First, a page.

How to attract wildlife into your garden

Attracting wildlife to any garden, even a balcony garden is great for the environment. It’s cheap, easy and everyone can contribute - by Françoise Murat

Attracting wildlife to any garden, even a balcony garden is great for the environment. It’s cheap, easy and everyone can contribute.

Insects, birds and other wildlife are critical in the pollination of fruit and vegetables and it is estimated that one third of our food supply depends on these pollinators. Pesticides, loss of habitat due to development and competition from non-native species have all contributed to the decline of this fragile and essential ecosystem.

*Photograph Nick Parkin of *

However you do need to provide a varied plant environment to attract and encourage wildlife to settle there. It’s like setting up a department store – you need all kinds of departments to attract all kinds of people to shop, play and spend!

Diverse range of flora by Françoise Murat


Gardens in particular can often provide habitats that are missing from public areas such as ponds, quiet nesting sites, shelter for hibernating mammals and nooks and crannies for good bugs to live in.


A simple pile of logs will provide food and shelter for a huge number of insects, small mammals and invertebrates. The best place for this is in a quiet, shady spot so they don’t overheat. Also remember to have some leaf litter next to it or nearby so that hedgehogs and toads can make it their home. If you live in a flat this is probably something best avoided! Try this...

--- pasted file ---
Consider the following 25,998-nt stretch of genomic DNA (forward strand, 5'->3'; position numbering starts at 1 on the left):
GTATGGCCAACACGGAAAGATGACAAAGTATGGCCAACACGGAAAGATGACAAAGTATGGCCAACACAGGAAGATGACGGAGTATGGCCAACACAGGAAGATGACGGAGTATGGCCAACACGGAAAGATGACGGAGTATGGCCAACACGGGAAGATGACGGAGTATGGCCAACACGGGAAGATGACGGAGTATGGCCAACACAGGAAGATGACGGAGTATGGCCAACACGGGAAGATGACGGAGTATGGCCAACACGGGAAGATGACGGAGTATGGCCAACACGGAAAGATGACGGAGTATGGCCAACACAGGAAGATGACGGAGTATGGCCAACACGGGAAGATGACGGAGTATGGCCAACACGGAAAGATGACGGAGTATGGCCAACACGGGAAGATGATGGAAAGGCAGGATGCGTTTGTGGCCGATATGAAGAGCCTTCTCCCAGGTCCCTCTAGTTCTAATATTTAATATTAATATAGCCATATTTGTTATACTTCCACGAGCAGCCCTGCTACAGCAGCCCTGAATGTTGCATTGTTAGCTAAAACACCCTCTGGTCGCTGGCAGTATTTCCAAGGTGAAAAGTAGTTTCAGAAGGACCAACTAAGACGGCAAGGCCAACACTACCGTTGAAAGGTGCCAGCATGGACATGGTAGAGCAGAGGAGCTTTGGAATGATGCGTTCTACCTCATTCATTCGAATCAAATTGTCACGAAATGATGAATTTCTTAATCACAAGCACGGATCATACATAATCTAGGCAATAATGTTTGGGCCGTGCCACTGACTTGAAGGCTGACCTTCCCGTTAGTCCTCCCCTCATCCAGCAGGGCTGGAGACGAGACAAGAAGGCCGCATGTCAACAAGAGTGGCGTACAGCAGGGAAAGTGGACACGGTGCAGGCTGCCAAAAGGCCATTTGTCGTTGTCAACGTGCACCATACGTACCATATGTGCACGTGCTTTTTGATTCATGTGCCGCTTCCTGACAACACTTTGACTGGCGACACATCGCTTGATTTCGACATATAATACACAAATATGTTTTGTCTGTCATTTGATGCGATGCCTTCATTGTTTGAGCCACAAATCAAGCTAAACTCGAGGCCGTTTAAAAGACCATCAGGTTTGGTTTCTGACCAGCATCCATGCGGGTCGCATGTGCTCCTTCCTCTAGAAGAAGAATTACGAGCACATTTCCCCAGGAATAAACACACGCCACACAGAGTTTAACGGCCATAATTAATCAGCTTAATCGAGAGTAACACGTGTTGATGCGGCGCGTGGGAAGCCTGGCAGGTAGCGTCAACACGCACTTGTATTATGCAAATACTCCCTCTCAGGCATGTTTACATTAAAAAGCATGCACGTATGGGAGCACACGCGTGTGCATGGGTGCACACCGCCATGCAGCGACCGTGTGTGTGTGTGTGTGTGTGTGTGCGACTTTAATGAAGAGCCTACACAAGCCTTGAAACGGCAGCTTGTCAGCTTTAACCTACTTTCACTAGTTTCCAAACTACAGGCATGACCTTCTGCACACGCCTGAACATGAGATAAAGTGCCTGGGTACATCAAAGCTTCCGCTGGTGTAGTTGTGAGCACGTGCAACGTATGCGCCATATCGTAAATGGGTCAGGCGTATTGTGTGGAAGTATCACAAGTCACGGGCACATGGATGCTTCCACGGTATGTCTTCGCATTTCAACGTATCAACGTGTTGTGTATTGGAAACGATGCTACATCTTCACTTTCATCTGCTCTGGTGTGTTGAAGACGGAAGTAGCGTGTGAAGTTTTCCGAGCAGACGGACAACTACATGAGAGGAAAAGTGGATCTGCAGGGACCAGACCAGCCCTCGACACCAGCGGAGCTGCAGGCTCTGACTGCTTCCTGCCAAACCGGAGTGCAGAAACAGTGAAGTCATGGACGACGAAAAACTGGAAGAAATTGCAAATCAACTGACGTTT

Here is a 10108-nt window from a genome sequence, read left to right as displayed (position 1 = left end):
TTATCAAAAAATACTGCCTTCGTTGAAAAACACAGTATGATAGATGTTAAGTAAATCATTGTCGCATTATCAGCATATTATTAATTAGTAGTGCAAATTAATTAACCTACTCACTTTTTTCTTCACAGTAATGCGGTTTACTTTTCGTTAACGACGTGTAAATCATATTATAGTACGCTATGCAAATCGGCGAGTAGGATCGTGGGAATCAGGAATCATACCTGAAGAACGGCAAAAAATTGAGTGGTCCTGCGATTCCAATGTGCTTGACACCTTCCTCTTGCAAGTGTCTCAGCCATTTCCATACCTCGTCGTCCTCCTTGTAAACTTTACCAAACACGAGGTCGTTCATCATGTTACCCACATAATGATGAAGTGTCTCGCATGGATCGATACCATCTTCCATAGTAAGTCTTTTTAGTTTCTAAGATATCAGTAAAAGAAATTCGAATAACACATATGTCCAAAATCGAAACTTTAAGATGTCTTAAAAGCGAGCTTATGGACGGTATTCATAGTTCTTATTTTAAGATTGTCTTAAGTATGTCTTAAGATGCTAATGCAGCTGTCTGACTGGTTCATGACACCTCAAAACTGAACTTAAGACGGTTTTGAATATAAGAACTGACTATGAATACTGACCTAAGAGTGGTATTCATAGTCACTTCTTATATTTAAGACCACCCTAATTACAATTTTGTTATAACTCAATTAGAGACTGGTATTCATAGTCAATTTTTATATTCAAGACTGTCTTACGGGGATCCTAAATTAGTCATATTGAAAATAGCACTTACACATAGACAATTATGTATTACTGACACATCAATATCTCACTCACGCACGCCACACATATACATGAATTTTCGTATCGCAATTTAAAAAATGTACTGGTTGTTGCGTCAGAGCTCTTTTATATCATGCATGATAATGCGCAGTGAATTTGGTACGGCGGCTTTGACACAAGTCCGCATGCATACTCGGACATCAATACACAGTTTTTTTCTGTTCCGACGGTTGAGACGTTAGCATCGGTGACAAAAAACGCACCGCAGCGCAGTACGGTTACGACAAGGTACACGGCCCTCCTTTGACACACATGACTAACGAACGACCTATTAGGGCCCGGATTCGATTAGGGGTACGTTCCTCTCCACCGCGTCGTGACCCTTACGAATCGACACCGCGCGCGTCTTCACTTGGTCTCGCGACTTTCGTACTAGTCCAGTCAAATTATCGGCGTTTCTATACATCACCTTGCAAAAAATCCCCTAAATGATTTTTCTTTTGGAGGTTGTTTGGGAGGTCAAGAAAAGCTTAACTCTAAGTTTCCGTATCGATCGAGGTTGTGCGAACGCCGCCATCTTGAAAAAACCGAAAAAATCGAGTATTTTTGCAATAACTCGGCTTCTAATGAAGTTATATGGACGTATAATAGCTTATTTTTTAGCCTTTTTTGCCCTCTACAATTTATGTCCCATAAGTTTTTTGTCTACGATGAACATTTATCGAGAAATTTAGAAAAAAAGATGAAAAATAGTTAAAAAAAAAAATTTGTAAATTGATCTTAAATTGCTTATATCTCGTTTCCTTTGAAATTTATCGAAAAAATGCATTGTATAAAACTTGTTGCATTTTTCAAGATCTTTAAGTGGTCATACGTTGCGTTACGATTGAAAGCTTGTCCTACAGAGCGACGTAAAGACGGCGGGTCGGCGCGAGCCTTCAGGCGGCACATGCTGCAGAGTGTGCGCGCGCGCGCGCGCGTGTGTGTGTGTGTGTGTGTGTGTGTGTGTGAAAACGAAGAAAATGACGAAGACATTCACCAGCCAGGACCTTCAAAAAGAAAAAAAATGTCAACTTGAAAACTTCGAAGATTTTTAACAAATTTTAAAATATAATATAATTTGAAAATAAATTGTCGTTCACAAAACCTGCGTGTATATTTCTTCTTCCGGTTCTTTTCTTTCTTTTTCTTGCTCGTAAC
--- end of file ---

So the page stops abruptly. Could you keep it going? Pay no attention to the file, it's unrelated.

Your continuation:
A bird feeder – very, very important during the winter months but please don’t feed the birds during the summer months - foraging is good for them. Hang them high so cats don’t grab the birds.

*Photograph Nick Parkin of *

Hedges. Very important! As a general rule don’t cut your hedges in May as many birds are using them either at ground level or higher up to breed. Hold off until after breeding season at the end of June.

Build a pond! Well, if you have been following the blogs here then you will know that we did a two part blog here on designing and building a wildlife pond and in part two here. In my humble opinion a pond is the single most important thing you can do to attract a huge variety of wildlife. From dragonflies to frogs, birds and newts, they all love drinking, living and swimming in them.

*Photograph from Carla Boulton at *

Don’t mow the lawn. Yes, I know. Heresy in British people’s hearts. But....if you seed some wildflowers and leave it to itself, this patch will attract butterflies like bees to honey. Talking of bees, they will love the pollen and many invertebrates and small mammals will appreciate the longer grass where they can hide from predators. Leave a few nettles too – butterflies adore them.

*Photograph from Adrian Rayfield at *

Insect boxes - fabulous, simple to make and a great project for bored children. Cut up bamboo canes, tie them together and hang them under the trees and around the garden.

Layered bug hotel Françoise Murat

Or try a bug hotel – a bit more sophisticated and you do need a bit more space. See the picture here. It’s like a cake, layers of wood, bamboos, bricks, logs, newspapers, drilled logs, etc. Each layer will attract different insects. A hive of bug life!

Bug hotel Françoise Murat

For more information on how to increase wildlife in your garden or on your balcony!

Visit, they have regional centres all over the UK.

Top image: Azure Damselfly by Brian Shorter, the Hampshire Wildlife Trust


Françoise Murat & Associates specialise in interior, garden & landscape design.

For more garden and interior design information visit us at